Indonesia's first high-speed train, launched in October, attracted a million passengers in its first couple of months, and increased Jakarta-Bandung frequency to 48 trips per day. Network connections now need to catch up, but this is an impressive proof-of-concept that puts China in the lead for discussions of longer lines in Indonesia, as it is already in mainland South-East Asia given network-logic - and the wow factor prompts grudging admiration.

2024 is starting with record high global temperatures. Every day for almost 10 months has seen the daily mean Sea Surface Temperature at a record high, and the size of the anomaly is startling. The Guardian summarised 2023 as a year of rapid, dramatic change, with the breakdown of climate systems taking place much earlier than foreseen. It is feared that coral reefs are in imminent danger: the linked paper is paywalled, but warns that "unprecedented coral bleaching and mortality are likely to occur across the Indo-Pacific in 2024", due to the warmer temperatures expected to be brought by El Niño, which will also affect fragile mangrove forests and seabed meadows. All these are barriers against coastal erosion, and vital habitats, important for the food security of nations.

The authors fear that there may be no coral reefs after the next few decades, and that we may lose 25% of ocean biodiversity.

If planning some diving, don't delay: enjoy otherworldly beings while we have them! & then, see what each of us can do to increase their chances of survival. Asian scientists are campaigning for marine protected areas and curbs on pollution, as well as erecting shade canopies and preserving coral species in labs and aquaria.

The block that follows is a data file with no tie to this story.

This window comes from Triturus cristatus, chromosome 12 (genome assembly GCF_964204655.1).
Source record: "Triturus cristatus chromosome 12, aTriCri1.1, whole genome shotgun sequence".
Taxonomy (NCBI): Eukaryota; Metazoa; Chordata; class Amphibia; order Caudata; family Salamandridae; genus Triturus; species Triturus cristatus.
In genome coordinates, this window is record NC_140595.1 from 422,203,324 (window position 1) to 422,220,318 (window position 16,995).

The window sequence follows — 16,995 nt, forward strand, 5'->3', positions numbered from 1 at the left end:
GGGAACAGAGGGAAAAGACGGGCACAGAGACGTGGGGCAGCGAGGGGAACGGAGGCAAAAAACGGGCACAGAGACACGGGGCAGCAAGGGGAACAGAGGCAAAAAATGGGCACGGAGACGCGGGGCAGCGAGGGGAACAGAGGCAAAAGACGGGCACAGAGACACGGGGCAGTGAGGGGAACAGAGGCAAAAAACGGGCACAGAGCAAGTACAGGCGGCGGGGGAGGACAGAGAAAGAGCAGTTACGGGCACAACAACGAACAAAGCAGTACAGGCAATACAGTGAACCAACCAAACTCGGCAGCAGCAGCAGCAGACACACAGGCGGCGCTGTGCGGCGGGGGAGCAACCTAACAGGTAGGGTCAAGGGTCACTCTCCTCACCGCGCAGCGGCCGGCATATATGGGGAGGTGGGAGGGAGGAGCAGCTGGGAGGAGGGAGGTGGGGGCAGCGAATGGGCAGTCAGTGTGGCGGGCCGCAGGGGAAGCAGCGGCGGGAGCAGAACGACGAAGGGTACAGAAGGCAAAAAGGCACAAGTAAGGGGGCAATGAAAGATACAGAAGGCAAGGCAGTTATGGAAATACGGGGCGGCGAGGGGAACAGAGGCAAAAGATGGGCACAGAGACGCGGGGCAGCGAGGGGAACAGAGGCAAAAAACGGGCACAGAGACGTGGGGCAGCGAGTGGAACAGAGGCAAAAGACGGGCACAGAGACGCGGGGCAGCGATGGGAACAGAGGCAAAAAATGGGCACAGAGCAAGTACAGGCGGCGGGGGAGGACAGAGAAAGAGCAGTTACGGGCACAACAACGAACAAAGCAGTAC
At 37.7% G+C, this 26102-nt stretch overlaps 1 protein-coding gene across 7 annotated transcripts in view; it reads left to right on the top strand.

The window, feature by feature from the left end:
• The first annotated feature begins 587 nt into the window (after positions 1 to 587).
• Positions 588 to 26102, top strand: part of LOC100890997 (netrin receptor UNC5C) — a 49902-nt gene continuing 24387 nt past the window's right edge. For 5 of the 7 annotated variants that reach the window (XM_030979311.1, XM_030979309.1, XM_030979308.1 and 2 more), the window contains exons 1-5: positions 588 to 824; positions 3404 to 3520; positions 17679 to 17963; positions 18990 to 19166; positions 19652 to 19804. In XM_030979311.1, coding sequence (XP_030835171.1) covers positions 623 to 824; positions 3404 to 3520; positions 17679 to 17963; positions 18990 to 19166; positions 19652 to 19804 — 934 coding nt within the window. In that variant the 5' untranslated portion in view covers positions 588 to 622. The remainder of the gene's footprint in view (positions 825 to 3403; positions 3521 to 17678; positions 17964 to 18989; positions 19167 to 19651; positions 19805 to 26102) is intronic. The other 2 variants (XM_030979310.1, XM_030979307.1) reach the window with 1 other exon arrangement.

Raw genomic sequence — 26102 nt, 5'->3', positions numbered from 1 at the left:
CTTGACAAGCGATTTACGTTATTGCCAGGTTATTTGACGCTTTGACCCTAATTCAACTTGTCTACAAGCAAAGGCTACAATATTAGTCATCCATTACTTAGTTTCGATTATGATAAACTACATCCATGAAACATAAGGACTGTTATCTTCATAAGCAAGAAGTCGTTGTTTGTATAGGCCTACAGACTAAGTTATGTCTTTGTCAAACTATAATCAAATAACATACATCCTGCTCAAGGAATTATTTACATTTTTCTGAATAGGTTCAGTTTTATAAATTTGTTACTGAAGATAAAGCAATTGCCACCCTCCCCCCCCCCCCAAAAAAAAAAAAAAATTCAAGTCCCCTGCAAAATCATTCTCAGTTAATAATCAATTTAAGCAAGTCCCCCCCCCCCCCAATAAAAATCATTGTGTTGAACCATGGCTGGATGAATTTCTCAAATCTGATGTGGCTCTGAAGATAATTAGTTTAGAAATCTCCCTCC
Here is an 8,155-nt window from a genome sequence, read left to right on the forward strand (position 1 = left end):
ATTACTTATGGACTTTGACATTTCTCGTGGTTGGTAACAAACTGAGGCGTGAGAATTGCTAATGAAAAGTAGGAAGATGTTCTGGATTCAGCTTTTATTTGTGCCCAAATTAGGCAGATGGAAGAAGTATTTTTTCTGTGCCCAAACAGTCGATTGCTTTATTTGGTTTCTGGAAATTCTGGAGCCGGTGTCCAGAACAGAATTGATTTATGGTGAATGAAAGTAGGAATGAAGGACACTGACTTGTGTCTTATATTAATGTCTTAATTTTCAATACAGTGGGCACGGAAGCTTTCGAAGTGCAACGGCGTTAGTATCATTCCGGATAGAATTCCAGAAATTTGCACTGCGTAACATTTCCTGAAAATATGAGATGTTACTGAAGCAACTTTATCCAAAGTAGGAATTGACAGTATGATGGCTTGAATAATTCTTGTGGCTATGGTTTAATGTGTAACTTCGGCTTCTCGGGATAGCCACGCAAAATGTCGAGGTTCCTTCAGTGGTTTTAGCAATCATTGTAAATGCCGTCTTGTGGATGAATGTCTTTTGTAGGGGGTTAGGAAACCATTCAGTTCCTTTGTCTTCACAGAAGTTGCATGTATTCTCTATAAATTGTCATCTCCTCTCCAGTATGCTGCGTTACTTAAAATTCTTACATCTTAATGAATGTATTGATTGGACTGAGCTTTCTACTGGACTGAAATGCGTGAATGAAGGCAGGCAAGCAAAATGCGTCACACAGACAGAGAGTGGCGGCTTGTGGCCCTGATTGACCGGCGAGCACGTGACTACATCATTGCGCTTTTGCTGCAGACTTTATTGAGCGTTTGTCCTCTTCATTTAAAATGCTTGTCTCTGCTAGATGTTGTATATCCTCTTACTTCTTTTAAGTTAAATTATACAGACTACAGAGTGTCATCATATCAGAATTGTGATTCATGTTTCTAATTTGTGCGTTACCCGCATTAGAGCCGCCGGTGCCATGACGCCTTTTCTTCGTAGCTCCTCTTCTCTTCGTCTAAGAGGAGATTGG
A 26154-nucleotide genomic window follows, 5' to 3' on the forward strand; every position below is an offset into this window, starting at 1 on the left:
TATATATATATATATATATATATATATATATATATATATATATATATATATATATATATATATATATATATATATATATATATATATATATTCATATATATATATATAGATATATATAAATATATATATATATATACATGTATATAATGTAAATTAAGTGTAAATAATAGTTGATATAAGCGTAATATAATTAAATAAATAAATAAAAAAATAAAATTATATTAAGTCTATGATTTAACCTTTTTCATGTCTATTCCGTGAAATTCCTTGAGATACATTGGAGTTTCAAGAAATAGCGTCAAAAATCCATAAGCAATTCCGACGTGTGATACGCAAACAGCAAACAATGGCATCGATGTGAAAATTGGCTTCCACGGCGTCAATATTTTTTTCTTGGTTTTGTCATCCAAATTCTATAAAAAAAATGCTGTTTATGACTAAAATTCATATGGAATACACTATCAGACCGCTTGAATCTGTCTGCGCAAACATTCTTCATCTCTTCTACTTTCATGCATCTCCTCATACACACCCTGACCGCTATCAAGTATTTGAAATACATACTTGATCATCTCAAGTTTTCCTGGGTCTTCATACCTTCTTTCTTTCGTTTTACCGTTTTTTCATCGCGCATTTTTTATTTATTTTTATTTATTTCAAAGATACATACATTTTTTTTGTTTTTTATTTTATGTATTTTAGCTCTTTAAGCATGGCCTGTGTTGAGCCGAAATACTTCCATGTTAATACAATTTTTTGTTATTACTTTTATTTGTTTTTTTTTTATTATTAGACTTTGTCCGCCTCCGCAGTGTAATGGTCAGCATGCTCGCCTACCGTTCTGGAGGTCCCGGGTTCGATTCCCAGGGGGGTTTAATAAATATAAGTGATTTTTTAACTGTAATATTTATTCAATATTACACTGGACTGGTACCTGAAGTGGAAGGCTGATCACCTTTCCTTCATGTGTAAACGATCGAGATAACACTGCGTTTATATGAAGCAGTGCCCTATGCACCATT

Best wishes to our investors for the Dragon Year. May it prove as peaceful as the leafy seadragon.

Claire Barnes, 8 January 2024

  1. Israel has also created new grievances in the West Bank.
  2. Former British ambassador Craig Murray wrote on 13 Nov about the ability of 149 states to invoke the Genocide Convention, and how a determination of genocide by the International Court of Justice would imply the responsibility of states and individuals to prevent it. After puzzling over delays, he concluded on 13 Dec that an ICJ application seemed so certain to succeed that the implications of criminal liability for powerful individuals had made diplomats wary of action.
  3. 'How Thatcher gave Pol Pot a hand', The New Statesman, 17 Apr 2000. (Henry Kissinger also died this quarter, on 29 Nov.)
  4. Reduced information flows and confidence-to-discuss are now barriers to foreign investment in mainland PRC entities, and increasingly in Hong Kong.
  5. The overall situation in Myanmar remains complex. See David Scott Mathieson's recent summary, 'Analytical Blind Spots and Armed Conflict in Myanmar', and Bertil Lintner 'Putting the Myanmar Military's Recent Losses in Perspective'.
  6. Meanwhile COP 28 agreed on "transitioning away from fossil fuels in energy systems", leaving industry plans to triple plastics capacity quite unconstrained. Much of that expansion will be in Asia... but microplastics in any case have global reach.